Any dividends paid by a Singapore resident company are sourced in Singapore. This is because the location of the source of the dividend income is the location in which the company is considered to be a tax resident. According to Section 2 of the Act, a company is regarded as a tax resident of Singapore if the control and management of its business is exercised there. The place of control and management is usually considered to be the place where the company’s board of directors holds its meetings. On the other hand, where non-resident companies conducting business in Singapore pay dividends, the source of the payments is not in Singapore. The non-resident company in question will also not be subject to the provisions of the Singapore Companies Act, as well as those of the Act. 

Singapore has been using a one-tier corporate tax system since 2003. This one-tier system replaced the full imputation system that had been used from 1948 to 2003. The one-tier system makes the income tax paid by companies the final tax; this tax will not be imputed back to the company’s shareholders. This stands in contrast to the full imputation system, in which any corporate tax paid in relation to dividends is imputed to the shareholders. Shareholders will also avoid being taxed on the Singapore dividends received under the one-tier system. However, the one-tier system may also increase the tax burden on companies which depend on borrowings to fund equity investments in Singapore subsidiaries. This is because any interest costs attributable to Singapore dividends are not deductible, as the dividends are not taxable. Hence, these companies may be subject to higher overall tax costs.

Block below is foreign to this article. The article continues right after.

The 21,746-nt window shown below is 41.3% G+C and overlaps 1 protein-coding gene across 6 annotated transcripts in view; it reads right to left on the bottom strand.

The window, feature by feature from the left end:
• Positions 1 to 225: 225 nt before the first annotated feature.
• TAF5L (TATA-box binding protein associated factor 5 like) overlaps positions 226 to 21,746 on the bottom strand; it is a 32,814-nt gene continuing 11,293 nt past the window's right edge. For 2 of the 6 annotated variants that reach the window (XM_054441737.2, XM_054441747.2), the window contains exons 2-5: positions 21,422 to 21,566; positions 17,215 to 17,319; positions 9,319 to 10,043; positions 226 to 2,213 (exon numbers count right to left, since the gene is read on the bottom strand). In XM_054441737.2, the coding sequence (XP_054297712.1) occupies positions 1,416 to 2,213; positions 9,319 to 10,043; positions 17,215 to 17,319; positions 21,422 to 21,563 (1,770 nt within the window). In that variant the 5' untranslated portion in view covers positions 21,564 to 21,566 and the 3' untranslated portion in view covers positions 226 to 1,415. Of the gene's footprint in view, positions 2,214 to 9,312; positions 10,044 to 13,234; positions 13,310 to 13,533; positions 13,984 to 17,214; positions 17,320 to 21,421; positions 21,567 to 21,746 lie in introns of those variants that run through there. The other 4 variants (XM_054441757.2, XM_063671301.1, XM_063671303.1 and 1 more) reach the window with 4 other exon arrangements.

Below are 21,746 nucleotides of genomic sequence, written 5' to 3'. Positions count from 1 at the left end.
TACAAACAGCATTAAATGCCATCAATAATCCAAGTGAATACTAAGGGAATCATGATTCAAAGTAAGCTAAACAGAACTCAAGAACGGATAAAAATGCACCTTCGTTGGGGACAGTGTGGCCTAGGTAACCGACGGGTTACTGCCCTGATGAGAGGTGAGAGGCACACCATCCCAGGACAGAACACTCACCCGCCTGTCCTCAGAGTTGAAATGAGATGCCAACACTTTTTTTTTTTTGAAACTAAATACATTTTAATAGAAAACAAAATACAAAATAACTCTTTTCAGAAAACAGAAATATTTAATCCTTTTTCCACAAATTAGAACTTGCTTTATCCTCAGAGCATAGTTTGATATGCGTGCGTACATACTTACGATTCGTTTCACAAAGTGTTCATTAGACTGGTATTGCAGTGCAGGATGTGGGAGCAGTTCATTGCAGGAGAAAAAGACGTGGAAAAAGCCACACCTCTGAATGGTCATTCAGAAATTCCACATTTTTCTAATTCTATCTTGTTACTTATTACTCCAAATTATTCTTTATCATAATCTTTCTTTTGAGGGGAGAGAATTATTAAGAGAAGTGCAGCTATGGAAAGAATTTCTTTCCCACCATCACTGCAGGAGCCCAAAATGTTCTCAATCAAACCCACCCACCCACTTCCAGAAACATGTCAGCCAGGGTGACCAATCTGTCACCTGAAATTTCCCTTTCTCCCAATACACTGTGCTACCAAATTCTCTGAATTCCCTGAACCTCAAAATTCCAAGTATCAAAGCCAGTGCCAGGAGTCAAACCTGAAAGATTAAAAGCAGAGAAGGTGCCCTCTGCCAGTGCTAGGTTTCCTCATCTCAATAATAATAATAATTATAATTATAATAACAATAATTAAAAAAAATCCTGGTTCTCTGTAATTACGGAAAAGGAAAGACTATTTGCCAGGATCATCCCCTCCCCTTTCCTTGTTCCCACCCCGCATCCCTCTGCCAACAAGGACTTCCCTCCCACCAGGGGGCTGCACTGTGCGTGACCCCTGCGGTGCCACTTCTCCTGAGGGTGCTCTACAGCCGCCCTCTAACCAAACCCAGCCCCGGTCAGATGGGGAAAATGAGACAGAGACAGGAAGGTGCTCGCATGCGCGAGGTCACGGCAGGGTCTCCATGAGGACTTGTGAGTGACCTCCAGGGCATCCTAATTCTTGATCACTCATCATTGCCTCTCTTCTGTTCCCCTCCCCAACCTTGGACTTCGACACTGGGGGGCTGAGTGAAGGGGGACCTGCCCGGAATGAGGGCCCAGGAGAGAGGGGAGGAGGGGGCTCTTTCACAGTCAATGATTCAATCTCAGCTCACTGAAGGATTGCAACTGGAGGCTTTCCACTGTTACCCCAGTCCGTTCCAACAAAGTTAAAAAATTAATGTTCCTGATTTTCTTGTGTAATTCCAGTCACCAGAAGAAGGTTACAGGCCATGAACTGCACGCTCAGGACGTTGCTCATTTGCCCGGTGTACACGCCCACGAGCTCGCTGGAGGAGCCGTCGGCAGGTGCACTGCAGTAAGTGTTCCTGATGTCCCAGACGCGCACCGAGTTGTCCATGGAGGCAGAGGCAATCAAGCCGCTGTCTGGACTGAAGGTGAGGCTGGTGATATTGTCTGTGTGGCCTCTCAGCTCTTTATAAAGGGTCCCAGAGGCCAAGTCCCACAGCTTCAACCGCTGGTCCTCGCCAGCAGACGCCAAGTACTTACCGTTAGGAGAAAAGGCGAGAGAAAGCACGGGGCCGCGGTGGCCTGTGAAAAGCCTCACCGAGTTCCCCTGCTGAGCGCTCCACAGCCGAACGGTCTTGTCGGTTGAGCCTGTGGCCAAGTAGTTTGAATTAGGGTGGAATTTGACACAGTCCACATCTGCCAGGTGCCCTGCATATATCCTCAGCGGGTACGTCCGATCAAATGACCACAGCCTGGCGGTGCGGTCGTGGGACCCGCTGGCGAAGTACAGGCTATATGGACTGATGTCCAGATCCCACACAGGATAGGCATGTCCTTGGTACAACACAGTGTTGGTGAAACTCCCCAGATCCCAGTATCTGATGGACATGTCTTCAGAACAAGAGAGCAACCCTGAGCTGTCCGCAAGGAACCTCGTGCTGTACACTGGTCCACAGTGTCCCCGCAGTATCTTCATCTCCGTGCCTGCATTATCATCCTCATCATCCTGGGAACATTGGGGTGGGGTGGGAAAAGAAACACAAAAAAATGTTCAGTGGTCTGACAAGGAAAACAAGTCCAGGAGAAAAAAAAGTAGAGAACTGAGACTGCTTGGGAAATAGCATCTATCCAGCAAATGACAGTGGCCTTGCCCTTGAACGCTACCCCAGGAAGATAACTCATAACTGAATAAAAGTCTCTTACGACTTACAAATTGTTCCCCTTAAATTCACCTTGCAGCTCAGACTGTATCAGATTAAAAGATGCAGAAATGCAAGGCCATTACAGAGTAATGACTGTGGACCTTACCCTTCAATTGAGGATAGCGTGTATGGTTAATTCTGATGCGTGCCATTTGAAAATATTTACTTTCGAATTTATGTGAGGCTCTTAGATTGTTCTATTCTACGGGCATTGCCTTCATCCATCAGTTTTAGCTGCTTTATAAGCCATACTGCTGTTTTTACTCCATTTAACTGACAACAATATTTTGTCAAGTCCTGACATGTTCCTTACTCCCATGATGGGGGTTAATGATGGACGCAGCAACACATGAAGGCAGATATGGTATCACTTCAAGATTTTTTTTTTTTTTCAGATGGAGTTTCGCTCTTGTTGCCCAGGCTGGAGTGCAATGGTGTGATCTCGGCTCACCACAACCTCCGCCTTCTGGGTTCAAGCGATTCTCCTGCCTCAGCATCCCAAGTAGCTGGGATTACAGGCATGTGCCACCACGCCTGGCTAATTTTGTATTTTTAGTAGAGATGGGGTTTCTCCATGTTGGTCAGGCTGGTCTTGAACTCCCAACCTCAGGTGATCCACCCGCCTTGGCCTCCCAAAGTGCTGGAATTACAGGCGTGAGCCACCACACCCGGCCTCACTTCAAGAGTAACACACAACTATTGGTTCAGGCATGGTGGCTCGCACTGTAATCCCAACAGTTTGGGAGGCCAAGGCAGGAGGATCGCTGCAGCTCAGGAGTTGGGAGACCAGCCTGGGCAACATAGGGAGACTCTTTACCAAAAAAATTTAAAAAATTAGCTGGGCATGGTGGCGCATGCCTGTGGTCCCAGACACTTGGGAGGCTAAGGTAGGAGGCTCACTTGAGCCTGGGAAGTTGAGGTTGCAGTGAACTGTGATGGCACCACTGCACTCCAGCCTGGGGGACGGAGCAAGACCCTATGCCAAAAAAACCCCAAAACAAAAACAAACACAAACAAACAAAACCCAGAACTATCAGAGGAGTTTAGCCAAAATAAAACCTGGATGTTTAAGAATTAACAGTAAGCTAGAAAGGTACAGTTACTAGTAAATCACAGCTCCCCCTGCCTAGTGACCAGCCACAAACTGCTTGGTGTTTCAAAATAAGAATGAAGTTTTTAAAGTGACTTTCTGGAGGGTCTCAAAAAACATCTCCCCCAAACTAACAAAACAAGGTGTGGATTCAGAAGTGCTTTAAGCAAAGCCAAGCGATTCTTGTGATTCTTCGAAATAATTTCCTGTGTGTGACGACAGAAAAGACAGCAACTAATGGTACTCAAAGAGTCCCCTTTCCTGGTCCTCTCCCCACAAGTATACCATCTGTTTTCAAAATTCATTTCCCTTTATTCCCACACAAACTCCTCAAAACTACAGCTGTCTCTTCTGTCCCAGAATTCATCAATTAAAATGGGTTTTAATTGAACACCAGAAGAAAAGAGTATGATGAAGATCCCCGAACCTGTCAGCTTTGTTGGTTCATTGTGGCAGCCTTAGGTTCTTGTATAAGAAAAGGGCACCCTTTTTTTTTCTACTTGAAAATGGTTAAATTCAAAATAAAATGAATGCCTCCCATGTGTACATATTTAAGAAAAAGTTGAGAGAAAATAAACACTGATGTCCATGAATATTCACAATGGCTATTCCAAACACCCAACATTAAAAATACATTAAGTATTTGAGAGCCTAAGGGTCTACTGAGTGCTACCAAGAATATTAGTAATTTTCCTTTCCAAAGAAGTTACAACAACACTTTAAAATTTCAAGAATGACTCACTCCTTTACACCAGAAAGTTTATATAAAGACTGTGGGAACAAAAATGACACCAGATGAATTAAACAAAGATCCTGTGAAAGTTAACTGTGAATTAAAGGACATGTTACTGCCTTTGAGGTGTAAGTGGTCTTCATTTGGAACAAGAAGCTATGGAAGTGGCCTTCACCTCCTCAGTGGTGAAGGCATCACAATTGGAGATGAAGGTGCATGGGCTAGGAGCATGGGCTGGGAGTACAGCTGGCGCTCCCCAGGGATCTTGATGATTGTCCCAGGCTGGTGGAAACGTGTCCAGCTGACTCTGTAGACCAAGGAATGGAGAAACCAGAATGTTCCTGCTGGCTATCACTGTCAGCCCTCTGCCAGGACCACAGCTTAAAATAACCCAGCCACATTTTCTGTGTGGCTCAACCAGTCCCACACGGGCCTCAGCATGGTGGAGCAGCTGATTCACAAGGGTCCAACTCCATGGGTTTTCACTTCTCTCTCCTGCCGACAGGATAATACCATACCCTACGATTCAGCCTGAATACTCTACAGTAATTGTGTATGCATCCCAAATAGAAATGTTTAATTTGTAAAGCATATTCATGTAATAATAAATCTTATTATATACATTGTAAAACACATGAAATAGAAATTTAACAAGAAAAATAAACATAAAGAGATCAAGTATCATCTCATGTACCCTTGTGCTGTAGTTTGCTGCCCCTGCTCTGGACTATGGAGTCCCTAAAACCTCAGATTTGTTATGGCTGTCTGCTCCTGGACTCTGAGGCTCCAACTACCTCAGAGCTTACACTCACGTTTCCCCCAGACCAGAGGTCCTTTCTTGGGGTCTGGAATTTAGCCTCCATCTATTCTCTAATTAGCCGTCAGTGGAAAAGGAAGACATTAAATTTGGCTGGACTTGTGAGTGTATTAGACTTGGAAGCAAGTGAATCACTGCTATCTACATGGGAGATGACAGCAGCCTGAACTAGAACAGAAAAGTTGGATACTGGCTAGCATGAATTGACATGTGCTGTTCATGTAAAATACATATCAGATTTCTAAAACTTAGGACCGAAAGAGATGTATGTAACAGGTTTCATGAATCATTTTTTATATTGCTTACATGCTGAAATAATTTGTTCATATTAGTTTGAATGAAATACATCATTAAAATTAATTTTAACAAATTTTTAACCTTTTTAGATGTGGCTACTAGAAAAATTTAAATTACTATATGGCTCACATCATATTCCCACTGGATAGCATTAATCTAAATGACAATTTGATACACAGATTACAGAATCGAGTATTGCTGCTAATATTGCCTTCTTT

It is interesting to note that Singapore’s personal and corporate tax rates have been trending in opposite directions. In 2016, the maximum personal tax rate in Singapore was raised to 22%, the highest maximum rate since 2004. Conversely, the current corporate tax rate of 17% is well below historic corporate tax rates; as recently as 2000, Singapore’s corporate tax rate stood at 26%. 

 

Other Taxes in Singapore

Personal and corporate income taxes are not the only taxes required to be paid in Singapore. There are also the following: stamp duty, goods and services tax (GST), and property tax.

Stamp duty